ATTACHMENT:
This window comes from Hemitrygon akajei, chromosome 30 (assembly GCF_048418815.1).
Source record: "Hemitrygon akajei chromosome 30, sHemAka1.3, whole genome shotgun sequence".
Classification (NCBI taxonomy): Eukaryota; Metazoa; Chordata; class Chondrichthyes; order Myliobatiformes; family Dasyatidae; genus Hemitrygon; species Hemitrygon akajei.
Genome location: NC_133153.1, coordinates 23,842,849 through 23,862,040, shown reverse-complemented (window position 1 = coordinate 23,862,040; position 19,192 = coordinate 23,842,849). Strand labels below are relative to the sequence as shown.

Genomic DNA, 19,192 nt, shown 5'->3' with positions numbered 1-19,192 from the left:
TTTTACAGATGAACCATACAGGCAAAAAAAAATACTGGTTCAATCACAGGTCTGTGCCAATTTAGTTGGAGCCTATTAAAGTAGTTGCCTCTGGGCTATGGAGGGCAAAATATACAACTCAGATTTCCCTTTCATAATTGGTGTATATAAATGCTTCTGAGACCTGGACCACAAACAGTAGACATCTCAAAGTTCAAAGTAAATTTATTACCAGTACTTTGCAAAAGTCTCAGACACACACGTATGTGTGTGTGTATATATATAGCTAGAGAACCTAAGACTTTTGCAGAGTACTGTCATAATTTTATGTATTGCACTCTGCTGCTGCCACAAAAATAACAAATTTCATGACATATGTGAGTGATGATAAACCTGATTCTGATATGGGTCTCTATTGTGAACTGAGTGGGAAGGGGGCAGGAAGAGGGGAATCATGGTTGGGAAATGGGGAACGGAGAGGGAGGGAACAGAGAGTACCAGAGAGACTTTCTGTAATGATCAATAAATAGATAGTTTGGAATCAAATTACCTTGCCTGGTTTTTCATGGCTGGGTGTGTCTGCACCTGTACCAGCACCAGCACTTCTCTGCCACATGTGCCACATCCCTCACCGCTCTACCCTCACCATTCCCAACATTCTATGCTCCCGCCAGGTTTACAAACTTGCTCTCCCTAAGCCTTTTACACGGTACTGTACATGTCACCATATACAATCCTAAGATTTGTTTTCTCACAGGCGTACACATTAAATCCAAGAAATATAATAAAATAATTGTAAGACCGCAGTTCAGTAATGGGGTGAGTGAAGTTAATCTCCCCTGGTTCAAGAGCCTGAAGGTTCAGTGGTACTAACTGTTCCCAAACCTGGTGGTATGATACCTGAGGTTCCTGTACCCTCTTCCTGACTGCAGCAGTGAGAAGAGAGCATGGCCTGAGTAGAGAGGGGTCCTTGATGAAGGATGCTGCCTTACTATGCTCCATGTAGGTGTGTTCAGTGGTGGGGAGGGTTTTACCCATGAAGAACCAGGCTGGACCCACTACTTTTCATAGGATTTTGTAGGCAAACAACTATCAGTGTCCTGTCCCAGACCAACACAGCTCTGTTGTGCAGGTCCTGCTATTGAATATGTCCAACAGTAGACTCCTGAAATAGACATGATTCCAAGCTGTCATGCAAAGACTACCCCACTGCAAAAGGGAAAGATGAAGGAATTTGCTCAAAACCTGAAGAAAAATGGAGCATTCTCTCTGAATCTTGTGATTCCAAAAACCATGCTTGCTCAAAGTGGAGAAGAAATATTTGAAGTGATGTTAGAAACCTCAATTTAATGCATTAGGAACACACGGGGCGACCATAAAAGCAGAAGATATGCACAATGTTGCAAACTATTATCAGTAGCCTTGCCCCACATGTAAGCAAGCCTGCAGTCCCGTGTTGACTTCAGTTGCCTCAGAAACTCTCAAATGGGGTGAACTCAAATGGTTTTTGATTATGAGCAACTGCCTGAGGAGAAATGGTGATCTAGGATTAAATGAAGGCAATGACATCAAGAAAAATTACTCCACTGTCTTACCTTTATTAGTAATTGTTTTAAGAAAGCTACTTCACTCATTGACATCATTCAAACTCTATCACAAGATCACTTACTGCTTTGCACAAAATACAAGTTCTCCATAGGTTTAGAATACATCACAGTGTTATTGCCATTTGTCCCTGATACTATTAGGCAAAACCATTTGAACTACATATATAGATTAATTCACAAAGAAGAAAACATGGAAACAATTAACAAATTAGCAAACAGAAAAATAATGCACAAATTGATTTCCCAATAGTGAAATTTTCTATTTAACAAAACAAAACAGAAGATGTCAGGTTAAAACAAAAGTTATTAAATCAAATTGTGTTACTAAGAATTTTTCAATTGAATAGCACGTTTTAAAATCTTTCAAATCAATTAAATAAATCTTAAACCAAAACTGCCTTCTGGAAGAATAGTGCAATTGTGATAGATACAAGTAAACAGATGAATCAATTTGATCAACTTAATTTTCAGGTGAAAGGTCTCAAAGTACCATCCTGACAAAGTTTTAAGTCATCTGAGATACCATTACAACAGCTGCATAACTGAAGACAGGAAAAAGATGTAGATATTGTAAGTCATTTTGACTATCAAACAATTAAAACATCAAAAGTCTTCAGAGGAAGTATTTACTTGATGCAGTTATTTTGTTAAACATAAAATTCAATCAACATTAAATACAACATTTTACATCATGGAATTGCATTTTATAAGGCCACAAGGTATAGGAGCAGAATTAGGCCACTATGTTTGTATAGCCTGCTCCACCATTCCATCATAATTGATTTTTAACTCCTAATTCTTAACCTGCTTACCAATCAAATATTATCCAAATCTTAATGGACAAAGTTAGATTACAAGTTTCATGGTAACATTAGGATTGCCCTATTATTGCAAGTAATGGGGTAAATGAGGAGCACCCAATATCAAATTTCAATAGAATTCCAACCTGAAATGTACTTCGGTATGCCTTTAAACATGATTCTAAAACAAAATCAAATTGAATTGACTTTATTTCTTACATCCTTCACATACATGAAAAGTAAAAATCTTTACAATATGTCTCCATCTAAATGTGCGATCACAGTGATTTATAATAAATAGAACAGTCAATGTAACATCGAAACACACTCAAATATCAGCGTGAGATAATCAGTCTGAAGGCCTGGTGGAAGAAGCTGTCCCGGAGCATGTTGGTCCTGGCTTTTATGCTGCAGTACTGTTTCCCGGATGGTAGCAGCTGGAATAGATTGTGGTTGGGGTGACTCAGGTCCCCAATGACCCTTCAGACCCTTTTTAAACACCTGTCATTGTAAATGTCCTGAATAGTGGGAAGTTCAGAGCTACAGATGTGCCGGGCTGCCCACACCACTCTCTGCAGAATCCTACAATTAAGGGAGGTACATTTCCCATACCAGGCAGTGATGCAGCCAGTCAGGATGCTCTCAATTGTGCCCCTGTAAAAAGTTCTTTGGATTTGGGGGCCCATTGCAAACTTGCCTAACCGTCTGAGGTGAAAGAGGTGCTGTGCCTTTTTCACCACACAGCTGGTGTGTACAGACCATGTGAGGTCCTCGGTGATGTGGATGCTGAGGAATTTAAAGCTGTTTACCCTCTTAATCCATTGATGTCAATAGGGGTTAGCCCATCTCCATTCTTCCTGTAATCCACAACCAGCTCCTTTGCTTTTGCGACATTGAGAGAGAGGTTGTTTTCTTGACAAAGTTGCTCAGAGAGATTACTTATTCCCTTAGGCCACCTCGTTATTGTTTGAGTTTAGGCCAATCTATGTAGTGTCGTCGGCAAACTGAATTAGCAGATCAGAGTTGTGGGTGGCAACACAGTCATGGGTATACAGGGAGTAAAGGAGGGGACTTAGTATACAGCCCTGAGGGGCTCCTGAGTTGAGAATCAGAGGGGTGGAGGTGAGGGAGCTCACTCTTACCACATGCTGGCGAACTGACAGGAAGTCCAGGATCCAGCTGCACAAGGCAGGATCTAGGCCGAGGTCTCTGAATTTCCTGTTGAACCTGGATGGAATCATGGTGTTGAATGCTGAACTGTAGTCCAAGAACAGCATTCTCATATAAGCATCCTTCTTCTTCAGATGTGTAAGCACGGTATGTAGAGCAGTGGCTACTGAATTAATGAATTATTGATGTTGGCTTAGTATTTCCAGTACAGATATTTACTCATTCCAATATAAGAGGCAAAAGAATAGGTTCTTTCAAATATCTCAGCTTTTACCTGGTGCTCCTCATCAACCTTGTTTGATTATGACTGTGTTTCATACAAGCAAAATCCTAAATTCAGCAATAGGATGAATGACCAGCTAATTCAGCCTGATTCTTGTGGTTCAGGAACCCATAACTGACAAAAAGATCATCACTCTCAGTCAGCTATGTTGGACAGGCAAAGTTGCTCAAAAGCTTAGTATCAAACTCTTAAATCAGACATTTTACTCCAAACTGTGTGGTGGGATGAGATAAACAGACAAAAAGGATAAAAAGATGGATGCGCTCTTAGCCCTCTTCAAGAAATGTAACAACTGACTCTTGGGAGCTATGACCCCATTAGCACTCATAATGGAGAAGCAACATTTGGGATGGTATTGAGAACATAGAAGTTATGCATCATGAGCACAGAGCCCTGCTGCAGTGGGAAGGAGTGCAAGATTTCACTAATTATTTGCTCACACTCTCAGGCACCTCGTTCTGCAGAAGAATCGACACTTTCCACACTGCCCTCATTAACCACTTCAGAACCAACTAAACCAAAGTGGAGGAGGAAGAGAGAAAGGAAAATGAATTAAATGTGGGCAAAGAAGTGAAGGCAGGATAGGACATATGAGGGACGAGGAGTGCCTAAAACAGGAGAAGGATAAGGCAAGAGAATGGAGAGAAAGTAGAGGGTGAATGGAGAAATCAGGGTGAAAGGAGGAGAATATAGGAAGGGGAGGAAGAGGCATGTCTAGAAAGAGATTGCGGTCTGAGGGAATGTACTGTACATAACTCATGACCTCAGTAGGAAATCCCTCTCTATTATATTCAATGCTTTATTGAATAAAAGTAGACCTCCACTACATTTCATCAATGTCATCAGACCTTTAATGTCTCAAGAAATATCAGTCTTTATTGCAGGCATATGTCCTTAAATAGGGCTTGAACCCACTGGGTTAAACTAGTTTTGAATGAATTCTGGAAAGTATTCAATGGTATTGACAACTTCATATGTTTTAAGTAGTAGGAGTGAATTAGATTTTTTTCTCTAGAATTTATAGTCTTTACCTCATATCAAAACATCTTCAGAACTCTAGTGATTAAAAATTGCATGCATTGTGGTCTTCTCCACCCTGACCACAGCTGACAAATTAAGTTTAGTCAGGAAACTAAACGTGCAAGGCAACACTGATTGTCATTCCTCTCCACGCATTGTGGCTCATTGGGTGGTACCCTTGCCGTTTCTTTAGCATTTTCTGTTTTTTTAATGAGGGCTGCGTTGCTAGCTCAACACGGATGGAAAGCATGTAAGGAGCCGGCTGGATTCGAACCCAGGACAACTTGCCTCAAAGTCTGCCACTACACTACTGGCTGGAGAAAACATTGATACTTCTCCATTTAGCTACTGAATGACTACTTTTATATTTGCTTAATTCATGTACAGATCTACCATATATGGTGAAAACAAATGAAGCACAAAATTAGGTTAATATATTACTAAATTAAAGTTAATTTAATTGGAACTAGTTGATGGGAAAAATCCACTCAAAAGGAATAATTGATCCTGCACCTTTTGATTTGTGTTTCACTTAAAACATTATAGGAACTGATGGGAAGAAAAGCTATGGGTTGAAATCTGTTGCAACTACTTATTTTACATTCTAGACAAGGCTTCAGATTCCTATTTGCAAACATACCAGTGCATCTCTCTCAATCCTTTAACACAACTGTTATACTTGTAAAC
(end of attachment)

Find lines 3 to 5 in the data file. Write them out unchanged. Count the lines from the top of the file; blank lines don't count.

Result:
Classification (NCBI taxonomy): Eukaryota; Metazoa; Chordata; class Chondrichthyes; order Myliobatiformes; family Dasyatidae; genus Hemitrygon; species Hemitrygon akajei.
Genome location: NC_133153.1, coordinates 23,842,849 through 23,862,040, shown reverse-complemented (window position 1 = coordinate 23,862,040; position 19,192 = coordinate 23,842,849). Strand labels below are relative to the sequence as shown.

Genomic DNA, 19,192 nt, shown 5'->3' with positions numbered 1-19,192 from the left: